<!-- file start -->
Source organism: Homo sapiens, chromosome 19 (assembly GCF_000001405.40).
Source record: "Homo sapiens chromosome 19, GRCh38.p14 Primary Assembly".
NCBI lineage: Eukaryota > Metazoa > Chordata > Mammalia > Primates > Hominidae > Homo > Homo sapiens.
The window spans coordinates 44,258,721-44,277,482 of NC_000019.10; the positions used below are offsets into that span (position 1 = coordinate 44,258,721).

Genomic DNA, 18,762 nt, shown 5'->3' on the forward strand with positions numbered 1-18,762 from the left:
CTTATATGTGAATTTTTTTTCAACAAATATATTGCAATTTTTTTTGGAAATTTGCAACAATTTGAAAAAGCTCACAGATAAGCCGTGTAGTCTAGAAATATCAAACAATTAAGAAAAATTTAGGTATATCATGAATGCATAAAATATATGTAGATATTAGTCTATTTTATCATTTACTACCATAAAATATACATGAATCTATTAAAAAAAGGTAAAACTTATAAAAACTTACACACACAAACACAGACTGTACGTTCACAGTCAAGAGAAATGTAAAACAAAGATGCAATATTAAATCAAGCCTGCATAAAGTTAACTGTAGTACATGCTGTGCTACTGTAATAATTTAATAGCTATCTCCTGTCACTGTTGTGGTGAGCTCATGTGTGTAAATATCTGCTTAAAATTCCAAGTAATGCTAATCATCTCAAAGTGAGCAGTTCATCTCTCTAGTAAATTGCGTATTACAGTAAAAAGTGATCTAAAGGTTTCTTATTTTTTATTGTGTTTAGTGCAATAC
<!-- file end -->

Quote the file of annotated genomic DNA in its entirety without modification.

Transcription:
Source organism: Homo sapiens, chromosome 19 (assembly GCF_000001405.40).
Source record: "Homo sapiens chromosome 19, GRCh38.p14 Primary Assembly".
NCBI lineage: Eukaryota > Metazoa > Chordata > Mammalia > Primates > Hominidae > Homo > Homo sapiens.
The window spans coordinates 44,258,721-44,277,482 of NC_000019.10; the positions used below are offsets into that span (position 1 = coordinate 44,258,721).

Genomic DNA, 18,762 nt, shown 5'->3' on the forward strand with positions numbered 1-18,762 from the left:
CTTATATGTGAATTTTTTTTCAACAAATATATTGCAATTTTTTTTGGAAATTTGCAACAATTTGAAAAAGCTCACAGATAAGCCGTGTAGTCTAGAAATATCAAACAATTAAGAAAAATTTAGGTATATCATGAATGCATAAAATATATGTAGATATTAGTCTATTTTATCATTTACTACCATAAAATATACATGAATCTATTAAAAAAAGGTAAAACTTATAAAAACTTACACACACAAACACAGACTGTACGTTCACAGTCAAGAGAAATGTAAAACAAAGATGCAATATTAAATCAAGCCTGCATAAAGTTAACTGTAGTACATGCTGTGCTACTGTAATAATTTAATAGCTATCTCCTGTCACTGTTGTGGTGAGCTCATGTGTGTAAATATCTGCTTAAAATTCCAAGTAATGCTAATCATCTCAAAGTGAGCAGTTCATCTCTCTAGTAAATTGCGTATTACAGTAAAAAGTGATCTAAAGGTTTCTTATTTTTTATTGTGTTTAGTGCAATAC